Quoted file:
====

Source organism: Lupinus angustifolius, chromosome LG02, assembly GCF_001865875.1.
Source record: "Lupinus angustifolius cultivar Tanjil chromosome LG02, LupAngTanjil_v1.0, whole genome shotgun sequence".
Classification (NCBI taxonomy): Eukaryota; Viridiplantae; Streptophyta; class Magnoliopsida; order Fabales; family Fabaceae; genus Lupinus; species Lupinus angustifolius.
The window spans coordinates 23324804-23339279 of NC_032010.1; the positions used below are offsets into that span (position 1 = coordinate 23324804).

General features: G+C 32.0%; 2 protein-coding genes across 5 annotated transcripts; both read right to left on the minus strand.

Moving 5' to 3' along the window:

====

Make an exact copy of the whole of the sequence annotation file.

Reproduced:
Source organism: Lupinus angustifolius, chromosome LG02, assembly GCF_001865875.1.
Source record: "Lupinus angustifolius cultivar Tanjil chromosome LG02, LupAngTanjil_v1.0, whole genome shotgun sequence".
Classification (NCBI taxonomy): Eukaryota; Viridiplantae; Streptophyta; class Magnoliopsida; order Fabales; family Fabaceae; genus Lupinus; species Lupinus angustifolius.
The window spans coordinates 23324804-23339279 of NC_032010.1; the positions used below are offsets into that span (position 1 = coordinate 23324804).

General features: G+C 32.0%; 2 protein-coding genes across 5 annotated transcripts; both read right to left on the minus strand.

Moving 5' to 3' along the window: